While the article probably leaves an overall positive impression of the program, it breaks some news, describing one apparent scam and explaining how those benefiting from EB-5 reward those who support it.
And it doesn't quite grapple with the question of opportunity cost: if we are going to "sell" visas, are we really getting our money's worth?
Reasons for skepticism
The article notes articles from Bloomberg BusinessWeek and the New York Times that have questioned the EB-5 hype and gerrymandering, and also quotes me on the big picture:
According to freelance journalist Norman Oder, who writes a watchdog blog about the Atlantic Yards EB-5 project in Brooklyn, “There’s almost no one looking out for the public interest, to ensure that not only the letter but the spirit of the law is being met in terms of creating jobs.”Also see a very spirited back and forth regarding in the comments on Gibson's EB5info blog regarding the largest--and recently controversial--Vermont project, Jay Peak.
Though USCIS reviews job-creation figures provided by investors, critics say the industry is protected by a coterie of lawyers, brokers and economists who go to bat for a program that generates seemingly limitless foreign cash for anyone involved in the business.
“This is completely unregulated. USCIS is doing very little in the way of monitoring,” charges [Michael] Gibson, the financial adviser. “So far as we know, there is no concerted effort by any federal agencies to monitor the securities activity of the practitioners in the EB-5 field.”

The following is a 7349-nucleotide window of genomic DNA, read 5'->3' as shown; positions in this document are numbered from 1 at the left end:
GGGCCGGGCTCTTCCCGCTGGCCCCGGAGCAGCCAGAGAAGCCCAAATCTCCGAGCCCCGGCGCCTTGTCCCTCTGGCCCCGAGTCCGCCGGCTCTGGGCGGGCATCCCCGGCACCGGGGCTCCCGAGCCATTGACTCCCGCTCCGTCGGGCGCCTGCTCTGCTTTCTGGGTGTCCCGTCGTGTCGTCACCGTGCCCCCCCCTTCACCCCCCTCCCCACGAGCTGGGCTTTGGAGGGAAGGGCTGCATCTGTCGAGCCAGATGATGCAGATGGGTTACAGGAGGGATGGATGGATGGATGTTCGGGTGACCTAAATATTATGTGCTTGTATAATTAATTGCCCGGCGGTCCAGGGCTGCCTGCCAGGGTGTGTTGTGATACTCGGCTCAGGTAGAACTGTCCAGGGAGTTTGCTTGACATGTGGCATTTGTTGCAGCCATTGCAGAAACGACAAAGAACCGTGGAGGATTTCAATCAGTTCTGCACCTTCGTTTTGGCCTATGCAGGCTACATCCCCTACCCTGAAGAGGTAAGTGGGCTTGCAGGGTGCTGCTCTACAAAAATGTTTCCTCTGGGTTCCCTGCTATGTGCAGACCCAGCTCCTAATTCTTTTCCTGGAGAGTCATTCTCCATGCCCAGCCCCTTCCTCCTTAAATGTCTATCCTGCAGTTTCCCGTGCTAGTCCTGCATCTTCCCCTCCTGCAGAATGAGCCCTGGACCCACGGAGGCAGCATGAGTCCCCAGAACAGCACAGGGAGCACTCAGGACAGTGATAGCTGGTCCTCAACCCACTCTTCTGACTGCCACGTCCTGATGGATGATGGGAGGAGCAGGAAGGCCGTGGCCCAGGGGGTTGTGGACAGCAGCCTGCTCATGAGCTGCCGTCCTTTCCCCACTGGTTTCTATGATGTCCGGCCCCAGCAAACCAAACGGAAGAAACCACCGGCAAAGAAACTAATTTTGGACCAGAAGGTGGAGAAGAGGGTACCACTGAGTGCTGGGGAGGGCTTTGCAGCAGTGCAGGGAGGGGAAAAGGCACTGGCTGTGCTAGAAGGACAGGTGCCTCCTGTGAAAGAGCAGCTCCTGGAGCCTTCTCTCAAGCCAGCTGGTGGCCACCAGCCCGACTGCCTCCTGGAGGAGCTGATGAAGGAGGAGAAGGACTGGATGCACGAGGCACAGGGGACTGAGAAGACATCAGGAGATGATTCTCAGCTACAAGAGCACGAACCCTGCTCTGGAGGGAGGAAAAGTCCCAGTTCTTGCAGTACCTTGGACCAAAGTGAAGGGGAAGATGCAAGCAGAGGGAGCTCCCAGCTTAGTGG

Apparent scam uncovered
The article states:
Contrary to the EB-5 program’s mission, one firm “certified” by Vermont and featured on the state’s website appears to be a front company for a Canadian immigration firm in the business of selling visas.On job creation
The article states:
Despite the government’s role in securing investors by providing them visas, neither those analyses nor any other reports about the projects are available to the public. That means “job creation can be claimed via an economist’s report, not a head count,” says Oder, the Atlantic Yards watchdog.Well, until we see more transparency, his "belief" shouldn't be definitive.
But Jeff Carr, a state economist who has established one of the nation’s leading EB-5 economic consultancies, says USCIS is plenty rigorous.
“A lot of projects nowadays trying to get approved have to be much better prepared and much more thoroughly thought through than five or 10 years ago,” he says. “My belief is the USCIS is trying hard to improve the standards of the program.”
The article states that several beneficiaries of EB-5 funding "have all given handsomely to the campaigns of Vermont politicians who support EB-5." Not a surprise, especially in such a small state.